13 September 2021, New York: A massive infestation of armyworms is wreaking havoc across the US, turning plush green lawns into barren dirt piles – and providing an autumn boost to pesticide sales in the process.
Usually confined to the South, the pests’ territory expanded greatly this year due to environmental factors that have also allowed them to flourish in the Midwest and Northeast, where armyworms don’t usually occur in significant numbers. As a result, homeowners who haven’t had to deal with the crawly invaders before are dealing with them now.
What types of pesticides can be used to control armyworm populations? Below we highlight products that are expected to benefit from this year’s unprecedented outbreak.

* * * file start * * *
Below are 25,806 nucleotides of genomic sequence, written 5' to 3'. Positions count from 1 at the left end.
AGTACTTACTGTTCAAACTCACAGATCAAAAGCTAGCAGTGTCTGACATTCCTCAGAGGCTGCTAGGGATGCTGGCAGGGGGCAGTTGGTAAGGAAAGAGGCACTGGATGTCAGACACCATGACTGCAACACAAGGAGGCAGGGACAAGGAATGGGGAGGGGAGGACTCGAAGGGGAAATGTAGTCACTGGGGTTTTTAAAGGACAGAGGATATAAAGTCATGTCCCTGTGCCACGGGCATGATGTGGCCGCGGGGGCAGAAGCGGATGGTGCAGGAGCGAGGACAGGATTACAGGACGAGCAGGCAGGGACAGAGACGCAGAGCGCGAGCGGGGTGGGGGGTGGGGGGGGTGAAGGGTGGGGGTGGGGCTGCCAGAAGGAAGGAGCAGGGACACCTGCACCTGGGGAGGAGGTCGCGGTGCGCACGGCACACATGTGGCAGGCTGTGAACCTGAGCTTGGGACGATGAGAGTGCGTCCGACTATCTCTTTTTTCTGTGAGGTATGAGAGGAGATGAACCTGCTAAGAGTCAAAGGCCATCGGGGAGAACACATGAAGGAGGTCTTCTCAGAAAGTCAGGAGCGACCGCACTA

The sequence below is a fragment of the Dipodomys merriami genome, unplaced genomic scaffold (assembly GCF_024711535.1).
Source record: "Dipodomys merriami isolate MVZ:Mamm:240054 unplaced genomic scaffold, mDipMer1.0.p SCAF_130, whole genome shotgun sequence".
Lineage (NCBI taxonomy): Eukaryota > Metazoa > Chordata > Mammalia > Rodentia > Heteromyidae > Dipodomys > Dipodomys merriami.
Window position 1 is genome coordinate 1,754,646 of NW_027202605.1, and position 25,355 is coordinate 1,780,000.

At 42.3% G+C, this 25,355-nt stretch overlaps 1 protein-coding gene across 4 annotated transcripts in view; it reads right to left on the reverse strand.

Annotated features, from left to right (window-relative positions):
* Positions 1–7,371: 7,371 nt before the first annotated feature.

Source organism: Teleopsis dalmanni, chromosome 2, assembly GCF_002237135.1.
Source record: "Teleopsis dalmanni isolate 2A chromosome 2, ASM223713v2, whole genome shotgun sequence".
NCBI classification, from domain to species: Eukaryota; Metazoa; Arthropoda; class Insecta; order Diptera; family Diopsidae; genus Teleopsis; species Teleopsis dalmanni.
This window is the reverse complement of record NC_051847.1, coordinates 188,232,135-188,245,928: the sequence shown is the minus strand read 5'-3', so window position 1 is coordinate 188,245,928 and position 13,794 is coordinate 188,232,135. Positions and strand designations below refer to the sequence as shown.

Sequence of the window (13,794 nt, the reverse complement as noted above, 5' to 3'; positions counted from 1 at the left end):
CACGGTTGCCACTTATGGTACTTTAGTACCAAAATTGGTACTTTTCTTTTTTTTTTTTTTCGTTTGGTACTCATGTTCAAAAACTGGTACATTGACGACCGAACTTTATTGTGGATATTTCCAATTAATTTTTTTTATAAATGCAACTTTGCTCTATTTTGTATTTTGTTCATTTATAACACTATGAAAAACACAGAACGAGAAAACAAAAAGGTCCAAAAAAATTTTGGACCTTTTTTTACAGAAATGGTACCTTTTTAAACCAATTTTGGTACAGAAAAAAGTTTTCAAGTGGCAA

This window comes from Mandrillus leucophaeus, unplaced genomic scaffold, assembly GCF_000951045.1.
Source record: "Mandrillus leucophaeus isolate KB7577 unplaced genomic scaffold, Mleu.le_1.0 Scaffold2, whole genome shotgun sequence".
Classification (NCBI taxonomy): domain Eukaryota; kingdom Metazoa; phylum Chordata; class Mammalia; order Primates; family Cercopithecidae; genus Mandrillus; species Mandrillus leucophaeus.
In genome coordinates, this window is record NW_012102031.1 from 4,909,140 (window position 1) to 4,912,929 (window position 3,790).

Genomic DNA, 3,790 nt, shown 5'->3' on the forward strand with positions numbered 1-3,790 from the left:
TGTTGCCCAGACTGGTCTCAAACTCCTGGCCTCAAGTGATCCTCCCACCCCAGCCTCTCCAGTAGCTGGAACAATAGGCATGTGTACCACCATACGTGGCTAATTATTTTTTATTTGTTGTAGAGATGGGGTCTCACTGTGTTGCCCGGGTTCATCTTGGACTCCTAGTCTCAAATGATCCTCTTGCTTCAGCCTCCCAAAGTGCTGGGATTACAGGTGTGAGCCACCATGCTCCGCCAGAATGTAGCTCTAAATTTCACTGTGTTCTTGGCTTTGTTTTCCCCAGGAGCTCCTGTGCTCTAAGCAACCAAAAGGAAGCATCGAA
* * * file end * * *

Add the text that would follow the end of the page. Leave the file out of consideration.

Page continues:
Bacillus thuringiensis (Bt)
Currently the most commercially significant biopesticide technology, Bacillus thuringiensis (Bt) is an alternative to traditional chemical insecticides that can neutralize armyworm larvae without harming beneficial insects. Bt is used as a bioinsecticide applied to plants as needed; it is also a key component in plant biotechnology.
Bifenthrin is also an effective pesticide against armyworms. A pyrethroid, bifenthrin is a synthetic chemical designed to be similar to chemicals produced by insect-repelling pyrethrum flowers (chrysanthemums).
Carbaryl can also be used to protect lawns and gardens from armyworms. However, like many carbamates, the pesticide is falling out of favor in some areas due to its environmental impact.